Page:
Bitrot,
@Bitrot@lemmy.sdf.org avatar

That’s one of the largest downsides imo. People have had their libraries converted and suddenly they don’t have their owned music anymore.

Bitrot, (edited )
@Bitrot@lemmy.sdf.org avatar

I think most people that traditionally used iTunes didn’t keep other copies somewhere else, since it was meant to be the music manager for all music, so if it screws up their library they lose their files.

The uploading and syncing local files was (is) already a feature of iTunes Match. Apple Music just expands it to allow it for music they don’t own, however people have had it take their files and relabel them as Apple Music files and then lock them out if they cancel their subscription.

The downside is combining my local music management with their streaming service, I’d rather they were entirely separate with the option of playing local files, as Spotify does. The option to upload files would be fine.

Bitrot,
@Bitrot@lemmy.sdf.org avatar

Tune My Music is legit. It is what Deezer uses if you transfer. I think if you do it through Deezer it’s even free: www.deezer.com/explore/…/transfer-playlist/

Bitrot,
@Bitrot@lemmy.sdf.org avatar

Broke the law. I think it’s more interesting that in general you also did not commit a crime (unless you were speeding ridiculously fast).

brandonleedy, to firefox
@brandonleedy@mastodon.social avatar

Okay hear me out. What if we all chipped in 5 bucks to @firefox? How many people would it take to fund it well enough so they don’t have to do layoffs? I get it, the FOSS community wants the “F” part but we all should contribute some for good infrastructure. And the idea that search engine payments from Google is what keeps Firefox afloat should worry us all. We need browser engine diversity if the web is going to stay open and not littered with walled gardens any more than it already is.

Bitrot,
@Bitrot@lemmy.sdf.org avatar

That isn’t for Firefox development though, that is for the Foundation and their advocacy work. The Mozilla Corporation builds Firefox and last I checked they do not take donations (unlike MZLA Technologies that builds Thunderbird, which is also a for-profit but still rakes non-tax-deductible donations). The Corporation is the one doing layoffs.

Bitrot, (edited )
@Bitrot@lemmy.sdf.org avatar

The Mozilla Corporation is not a non-profit. This confusion is why articles talking about what “Mozilla” is doing are also doing a disservice unless they are specific. The Foundation is not doing layoffs, and the interim CEO at the Corporation came from Airbnb after eBay, PayPal, and Skype. She isn’t working for $400k.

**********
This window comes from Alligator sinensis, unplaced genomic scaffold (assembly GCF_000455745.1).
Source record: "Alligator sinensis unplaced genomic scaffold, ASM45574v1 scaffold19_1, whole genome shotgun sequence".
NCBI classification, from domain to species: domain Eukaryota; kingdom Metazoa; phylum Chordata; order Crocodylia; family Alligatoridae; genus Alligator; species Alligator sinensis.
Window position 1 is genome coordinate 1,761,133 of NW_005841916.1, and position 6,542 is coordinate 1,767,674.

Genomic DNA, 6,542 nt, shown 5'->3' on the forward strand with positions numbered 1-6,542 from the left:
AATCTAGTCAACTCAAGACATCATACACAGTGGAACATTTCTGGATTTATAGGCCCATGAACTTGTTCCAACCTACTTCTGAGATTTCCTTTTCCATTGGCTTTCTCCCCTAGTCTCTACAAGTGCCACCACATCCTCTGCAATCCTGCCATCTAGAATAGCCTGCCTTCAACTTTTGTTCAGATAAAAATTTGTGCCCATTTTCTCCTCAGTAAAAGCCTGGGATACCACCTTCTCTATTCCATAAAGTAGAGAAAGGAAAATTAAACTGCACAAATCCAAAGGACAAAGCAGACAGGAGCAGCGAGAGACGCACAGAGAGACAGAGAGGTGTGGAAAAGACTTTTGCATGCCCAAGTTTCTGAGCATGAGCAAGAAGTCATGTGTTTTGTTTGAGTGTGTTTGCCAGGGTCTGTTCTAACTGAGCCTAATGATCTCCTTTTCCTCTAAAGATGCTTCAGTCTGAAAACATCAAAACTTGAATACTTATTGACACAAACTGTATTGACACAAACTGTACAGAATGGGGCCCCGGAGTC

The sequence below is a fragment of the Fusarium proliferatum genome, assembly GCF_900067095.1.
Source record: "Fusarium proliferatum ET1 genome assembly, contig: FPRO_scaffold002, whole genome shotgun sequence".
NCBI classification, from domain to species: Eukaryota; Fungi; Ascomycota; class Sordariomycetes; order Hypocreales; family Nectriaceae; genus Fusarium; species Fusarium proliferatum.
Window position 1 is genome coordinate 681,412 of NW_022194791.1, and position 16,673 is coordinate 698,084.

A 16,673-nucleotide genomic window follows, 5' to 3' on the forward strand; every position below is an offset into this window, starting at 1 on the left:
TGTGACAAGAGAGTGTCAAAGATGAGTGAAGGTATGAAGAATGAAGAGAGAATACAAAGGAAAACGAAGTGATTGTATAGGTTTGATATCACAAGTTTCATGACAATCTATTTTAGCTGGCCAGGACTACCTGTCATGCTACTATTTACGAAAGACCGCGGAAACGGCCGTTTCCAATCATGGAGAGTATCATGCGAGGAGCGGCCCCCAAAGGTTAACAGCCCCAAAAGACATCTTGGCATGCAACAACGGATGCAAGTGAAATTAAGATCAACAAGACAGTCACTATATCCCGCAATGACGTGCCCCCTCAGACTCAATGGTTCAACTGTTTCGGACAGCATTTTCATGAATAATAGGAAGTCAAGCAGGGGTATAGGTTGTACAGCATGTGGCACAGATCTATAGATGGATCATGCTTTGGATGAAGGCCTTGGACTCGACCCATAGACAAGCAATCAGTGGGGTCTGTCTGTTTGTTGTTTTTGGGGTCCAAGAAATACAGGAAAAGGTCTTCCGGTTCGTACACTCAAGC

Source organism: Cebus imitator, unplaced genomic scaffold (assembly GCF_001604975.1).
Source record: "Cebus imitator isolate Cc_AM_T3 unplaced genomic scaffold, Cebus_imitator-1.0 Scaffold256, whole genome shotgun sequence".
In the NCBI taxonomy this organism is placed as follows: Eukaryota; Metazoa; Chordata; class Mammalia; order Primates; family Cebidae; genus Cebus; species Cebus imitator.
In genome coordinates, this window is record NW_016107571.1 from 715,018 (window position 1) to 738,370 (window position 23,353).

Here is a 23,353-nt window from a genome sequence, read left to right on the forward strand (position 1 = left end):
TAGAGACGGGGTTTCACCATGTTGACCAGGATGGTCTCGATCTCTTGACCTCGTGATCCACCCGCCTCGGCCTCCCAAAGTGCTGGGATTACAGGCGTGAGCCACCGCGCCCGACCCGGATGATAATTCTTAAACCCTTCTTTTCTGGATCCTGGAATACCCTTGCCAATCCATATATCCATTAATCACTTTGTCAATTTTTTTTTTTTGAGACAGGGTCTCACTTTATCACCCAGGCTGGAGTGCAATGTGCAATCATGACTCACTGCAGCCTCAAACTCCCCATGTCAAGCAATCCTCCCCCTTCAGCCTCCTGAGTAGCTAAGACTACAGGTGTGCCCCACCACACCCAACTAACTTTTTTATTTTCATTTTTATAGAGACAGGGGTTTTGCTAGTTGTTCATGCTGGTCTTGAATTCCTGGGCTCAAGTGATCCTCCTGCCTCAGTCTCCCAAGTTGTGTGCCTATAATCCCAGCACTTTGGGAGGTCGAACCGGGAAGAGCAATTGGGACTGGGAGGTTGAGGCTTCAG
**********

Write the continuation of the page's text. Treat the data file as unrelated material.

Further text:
The previous CEO made $6,903,089 in 2022, they are employee number 8 on the 990.

Bitrot,
@Bitrot@lemmy.sdf.org avatar

The Mozilla Corporation does not take donations for Firefox development.

Bitrot, (edited )
@Bitrot@lemmy.sdf.org avatar

I don’t think most of the legal restrictions apply at all, actually, as long as the entities are kept sufficiently separated. That’s one of the reasons non-profits use a for-profit subsidiary that pays taxes for its income. I’m not sure if they have to report the CEO salary on the 990, except the previous CEO was also a staff member of the Foundation (no other corporate executives are listed, despite likely being competitively compensated).

I have no problem with how it is set up, but to say the executive was making $400k is incorrect, as he has nothing to do with Firefox. The entity that is doing layoffs pays its executives millions.

I do wish they made the distinction more obvious though. I see a lot of criticism for advocacy things the Foundation does “distracting from Firefox” when it is not the case.

Bitrot,
@Bitrot@lemmy.sdf.org avatar

It’s a win for Apple, but isn’t it also sort of a loss because they’re not popular enough to count?

Bitrot,
@Bitrot@lemmy.sdf.org avatar

If you lived through 3.0 nothing feels glacial.

Bitrot,
@Bitrot@lemmy.sdf.org avatar

I noticed she singles out everything except parents.

  • All
  • Subscribed
  • Moderated
  • Favorites
  • bokunoheroacademia
  • everett
  • DreamBathrooms
  • cisconetworking
  • rosin
  • magazineikmin
  • Youngstown
  • tacticalgear
  • slotface
  • osvaldo12
  • mdbf
  • kavyap
  • khanakhh
  • thenastyranch
  • Leos
  • rhentai
  • InstantRegret
  • modclub
  • ethstaker
  • tester
  • lostlight
  • cubers
  • Durango
  • GTA5RPClips
  • normalnudes
  • relationshipadvice
  • HellsKitchen
  • sketchdaily
  • All magazines